Nikon, with their V1 camera, has shown that technology has eliminated the one issue of mirrorless cameras; their slower autofocus process.  They've put contrast detection (accuracy) and phase detection (speed) in one camera and done it well.  These capabilities will doubtless trickle up and down the product lines.  The combination of AF capabilities will also go a long way toward eliminating the need to have micro-focus adjustments in cameras...

(here's what Trey Ratliff says, http://www.stuckincustoms.com/2012/01/04/dslrs-are-a-dying-breed-3rd-gen-cameras-are-the-future )

Get ready.  We're going EVF.  If you really hate it all that much (and that presumes you've looked at the latest finders, not some superzoom compact from 2004) you might want to stock up on some of your favorite bodies in the hopes of riding out the new wave.  The rest of us?  We'll manage.

5.  This will be the year that convinces us that sensor size doesn't really matter as much as we thought.  With the noise performance of the Nikon V1
 trumping the last generation of m4:3rds cameras, even though its sensor is less than half the size, and with the rave reviews for the even smaller sensor in the Fuji X-10, I think we've come to the point in the road where most people are going to be satisfied, from an image quality point of view, with just about any sensor size above the standard compact camera sized sensor, like the ones in the Canon g12, and the Panasonic LX-5.

6.  As more and more people embrace the cellphone as their primary imaging tool the public perception of what defines quality and professional metrics will keep falling faster than lead balls in a vacuum.  A tandem trend is the need to continually increase the compression of web graphics to make them manageable on mobile devices of all kinds.  This will define the new schism between "professional" results and "amateur" results.  More and more documentary images (and videos) will be taken with iPhones and other smart phones.  The images needed for print advertising, display prints and other uses will come from traditional cameras.  BUT, after a few years of being inundated by small sensor, handheld and heavily processd images, the images derived from full frame captures will seem to us like the very best of the digital medium format captures seem to us now.  This means that smaller sensor cameras will become our "workaday" cameras while FF digital cameras become the new "high end" standard and medium format becomes an even more highly specialized and expensive niche market.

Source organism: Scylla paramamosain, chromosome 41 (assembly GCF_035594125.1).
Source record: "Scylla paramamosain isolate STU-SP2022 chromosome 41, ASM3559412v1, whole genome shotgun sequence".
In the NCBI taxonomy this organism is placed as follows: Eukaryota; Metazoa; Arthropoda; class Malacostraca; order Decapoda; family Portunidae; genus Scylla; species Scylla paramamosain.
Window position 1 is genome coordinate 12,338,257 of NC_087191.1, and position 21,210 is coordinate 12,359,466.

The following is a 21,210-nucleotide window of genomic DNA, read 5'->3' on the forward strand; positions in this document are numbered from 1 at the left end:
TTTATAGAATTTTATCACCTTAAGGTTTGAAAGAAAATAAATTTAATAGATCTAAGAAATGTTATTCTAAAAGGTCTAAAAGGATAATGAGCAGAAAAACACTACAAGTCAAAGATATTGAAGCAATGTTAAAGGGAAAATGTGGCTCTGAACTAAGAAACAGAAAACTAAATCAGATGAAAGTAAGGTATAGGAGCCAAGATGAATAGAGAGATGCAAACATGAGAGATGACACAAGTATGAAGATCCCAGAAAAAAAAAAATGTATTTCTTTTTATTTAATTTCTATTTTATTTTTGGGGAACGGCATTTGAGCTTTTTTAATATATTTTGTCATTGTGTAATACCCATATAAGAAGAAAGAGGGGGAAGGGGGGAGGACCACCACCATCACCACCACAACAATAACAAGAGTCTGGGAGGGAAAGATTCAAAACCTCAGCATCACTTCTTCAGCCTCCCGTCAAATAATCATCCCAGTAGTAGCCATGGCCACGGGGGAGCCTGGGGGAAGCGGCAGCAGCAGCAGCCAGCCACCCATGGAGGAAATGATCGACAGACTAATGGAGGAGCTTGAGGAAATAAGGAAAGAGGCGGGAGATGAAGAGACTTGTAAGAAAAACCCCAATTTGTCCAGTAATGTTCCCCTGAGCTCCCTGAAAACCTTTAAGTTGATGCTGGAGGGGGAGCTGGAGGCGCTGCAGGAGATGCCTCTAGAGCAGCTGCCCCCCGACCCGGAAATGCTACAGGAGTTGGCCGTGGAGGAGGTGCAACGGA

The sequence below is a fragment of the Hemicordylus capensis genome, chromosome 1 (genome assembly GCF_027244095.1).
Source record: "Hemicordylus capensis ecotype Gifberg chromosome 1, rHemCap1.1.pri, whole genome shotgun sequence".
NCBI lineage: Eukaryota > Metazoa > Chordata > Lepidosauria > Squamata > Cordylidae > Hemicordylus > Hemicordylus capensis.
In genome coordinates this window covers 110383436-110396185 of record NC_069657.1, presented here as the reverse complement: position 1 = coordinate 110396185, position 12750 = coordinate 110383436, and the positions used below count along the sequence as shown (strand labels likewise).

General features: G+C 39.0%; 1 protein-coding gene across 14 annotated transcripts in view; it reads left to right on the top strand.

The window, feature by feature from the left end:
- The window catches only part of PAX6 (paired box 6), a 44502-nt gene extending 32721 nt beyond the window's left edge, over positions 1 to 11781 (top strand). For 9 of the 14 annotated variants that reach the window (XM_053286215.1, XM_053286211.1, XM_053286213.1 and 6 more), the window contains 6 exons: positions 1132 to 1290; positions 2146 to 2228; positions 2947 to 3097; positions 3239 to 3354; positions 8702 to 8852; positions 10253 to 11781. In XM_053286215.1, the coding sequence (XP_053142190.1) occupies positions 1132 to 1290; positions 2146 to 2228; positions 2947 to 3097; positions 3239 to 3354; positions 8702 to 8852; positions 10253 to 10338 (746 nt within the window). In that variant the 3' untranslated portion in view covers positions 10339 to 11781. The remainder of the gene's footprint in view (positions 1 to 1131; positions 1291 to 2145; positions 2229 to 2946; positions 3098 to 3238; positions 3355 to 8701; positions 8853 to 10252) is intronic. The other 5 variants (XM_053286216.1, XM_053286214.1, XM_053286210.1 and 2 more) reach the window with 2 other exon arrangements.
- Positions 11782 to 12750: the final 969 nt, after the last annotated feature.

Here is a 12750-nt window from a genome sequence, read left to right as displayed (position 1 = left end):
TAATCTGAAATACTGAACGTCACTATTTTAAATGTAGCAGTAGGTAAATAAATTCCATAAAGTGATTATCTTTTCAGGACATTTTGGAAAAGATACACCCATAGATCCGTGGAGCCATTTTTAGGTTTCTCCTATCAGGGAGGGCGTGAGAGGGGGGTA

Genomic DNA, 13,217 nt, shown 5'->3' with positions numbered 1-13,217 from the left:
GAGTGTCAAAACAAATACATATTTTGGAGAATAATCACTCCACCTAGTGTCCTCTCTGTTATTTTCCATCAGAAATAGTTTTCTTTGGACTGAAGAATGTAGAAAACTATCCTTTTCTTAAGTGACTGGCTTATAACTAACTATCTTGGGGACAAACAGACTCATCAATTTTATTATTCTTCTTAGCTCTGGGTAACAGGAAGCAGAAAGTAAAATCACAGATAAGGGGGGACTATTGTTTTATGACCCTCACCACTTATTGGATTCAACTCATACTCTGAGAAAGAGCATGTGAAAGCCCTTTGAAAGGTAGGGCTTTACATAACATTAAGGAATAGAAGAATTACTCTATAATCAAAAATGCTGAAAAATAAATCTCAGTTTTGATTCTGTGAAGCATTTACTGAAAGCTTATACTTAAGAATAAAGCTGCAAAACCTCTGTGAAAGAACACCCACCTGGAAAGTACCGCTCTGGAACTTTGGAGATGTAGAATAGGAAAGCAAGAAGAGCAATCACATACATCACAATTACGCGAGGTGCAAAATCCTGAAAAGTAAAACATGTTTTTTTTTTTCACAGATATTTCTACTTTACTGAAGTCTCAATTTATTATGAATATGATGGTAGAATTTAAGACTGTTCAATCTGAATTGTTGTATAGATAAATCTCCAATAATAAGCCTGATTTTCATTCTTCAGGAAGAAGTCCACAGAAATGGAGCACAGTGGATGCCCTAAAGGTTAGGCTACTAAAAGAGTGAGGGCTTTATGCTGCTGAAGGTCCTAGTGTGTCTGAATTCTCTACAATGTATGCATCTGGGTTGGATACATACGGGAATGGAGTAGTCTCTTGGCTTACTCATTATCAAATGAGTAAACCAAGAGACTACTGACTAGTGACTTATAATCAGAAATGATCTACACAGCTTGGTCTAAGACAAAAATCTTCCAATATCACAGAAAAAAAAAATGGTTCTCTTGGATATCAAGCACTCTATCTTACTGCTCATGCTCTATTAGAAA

7.  2012 will see the acceleration of software designed to emulate the look of previous cameras, both large sensor digital cameras and the four by five inch and medium format cameras from the film era.  Better and better selective focus filters and selection processing will give us the "bokeh" most people seem to crave, and use as an excuse for not wanting to use smaller format cameras.  By the end of this year it will be possible to shoot a portrait with a small sensor camera at f11 and, with the touch of a button, have the background rendered as soft as a baby's butt, without the telltale edge garbage of current selection processes.  And the effects will be so well feathered that only a handful will be able to see the slight-of-hand of the process.  This will make iPhone users even happier.